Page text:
Corel Paint Shop Pro X, with RAW support, may be the best workflow improvement I’ve experienced since I bought my digital camera.
I finally upgraded to the latest version of Corel Paint Shop Pro X. It may be the best workflow improvement I’ve experienced since I bought my digital camera.
I have to admit that I was very reluctant to even try Paint Shop Pro X after being disappointed with the trial version of Corel Paint Shop Pro 9. Paint Shop Pro X has many changes to the user interface and some of the tools I used most in JASC Paint Shop Pro 8 are completely different in PSP X. But, PSP X starts much faster than PSP 9 and the RAW support alone may be worth it.
Workflow (more work than flow)
So, I have a Canon 10D. It’s getting a bit dated, now, and only shoots at a mere 6.3 Megapixels. But, it has an option to shoot in Canon RAW format. Since I didn’t have RAW support in PSP 8, I would use Canon ZoomBrowser EX and File Viewer Utility to do some processing on the RAW image and then convert it to JPG.
Canon ZoomBrowser EX is the main tool for managing and manipulating images from my Canon 10D. From this tool you can copy images from your camera, or memory card, and store them on your drive.
You can use the ZoomBrowser to “zoom” into directories and convert images for preview. The “zoom” is an animation of the directory getting larger until it fills the viewing area. It’s cute but I could do without it if the tool was faster.
From ZoomBrowser, you can open the Canon File Viewer Utililty which will allow you to manipulate the exposure and do some processing of the image.
In File Viewer Utility, you can adjust the contrast, color, sharpness, exposure, etc.
Then I open the converted JPG in JASC Paint Shop Pro 8 for further manipulation.
In Paint Shop Pro 8, I would usually do some saturation or contrast adjustments and then resize and run Unsharp Mask. Sometimes I would just run One Step Photo Fix.
The pair of ZoomBrowser EX and File Viewer Utility is pretty slow; so it’s a pain to do a lot of images. Most of the time I would just convert the RAW files to JPG with a bulk adjustment. But, what is the point of wasting time doing a sloppy RAW conversion if the camera can do a good job of it on the spot at capture time? It was easier to just work with a JPG file in PSP 8 than to work with a RAW file in ZoomBrowser EX and File Viewer Utility.
Shooting in RAW gives you some artistic options in the digital darkroom that are harder to achieve with JPG. Once the image goes to JPG, the color range is clipped. For snapshots, this isn’t a big deal. But when you are trying to get a really good photograph, and you use your tripod, you use your shutter release, you set the exposure adjustment and you take a long exposure at ISO 100, it makes sense to work the image using all your digital tools before converting it.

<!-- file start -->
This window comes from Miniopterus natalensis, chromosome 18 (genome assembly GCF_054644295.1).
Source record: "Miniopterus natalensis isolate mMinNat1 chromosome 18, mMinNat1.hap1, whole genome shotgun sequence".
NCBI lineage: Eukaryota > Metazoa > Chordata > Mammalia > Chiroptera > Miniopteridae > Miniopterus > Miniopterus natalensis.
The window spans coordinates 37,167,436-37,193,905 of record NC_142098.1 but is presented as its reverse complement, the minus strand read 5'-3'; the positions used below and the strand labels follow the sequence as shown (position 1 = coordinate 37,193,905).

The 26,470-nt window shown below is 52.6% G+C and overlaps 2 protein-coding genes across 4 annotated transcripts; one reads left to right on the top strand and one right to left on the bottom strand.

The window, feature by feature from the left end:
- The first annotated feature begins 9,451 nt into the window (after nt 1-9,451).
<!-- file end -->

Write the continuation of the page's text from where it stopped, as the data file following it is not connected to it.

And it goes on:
An evolution occurred in my workflow when the free download of Pixmantec Raw Essentials became available.
Pixmantec Raw Essentials allows me to browse files and manipulate them more quickly. Raw Essentials does a low resolution rendering and replaces it will a higher resolution. Technically, the image probably doesn’t display any faster, but it’s more tolerable. The best feature is probably the JPG conversion. Pixmantec Raw Essentials takes advantage of background processing to convert the images while you are doing something else. So, you don’t have to wait for the image to finish. You can just keep working.
Less work, more flow
Paint Shop Pro now has RAW support for Canon CRW files. Now I can browse and manipulate RAW files in one tool. An image browser opens by default showing thumbnails of all the RAW images. When I open an image, I am given the dialog for Smart Photo Fix. This is good because a RAW file, by definition, has only had very minimal processing in the camera and needs to be processed to get the most out of the image.
A little rough around the edges
There are some problems with Paint Shop Pro X that I hope are fixed soon. One big problem is the Image Browser seems to get confused somehow and starts throwing up “illegal argument” error messages that never seem to end.
I’ve had to kill PSP X from Task Manager several times. I can reproduce it by resizing the Browser panel. That just throws it into a death spiral for some reason.
Another problem with the Browser is speed. It seems to render the whole image instead of just doing a rough render, followed by a better quality replacement. That would really make the Browser nicer. A large directory can take a long time just to render the image you want so you can select it for editing.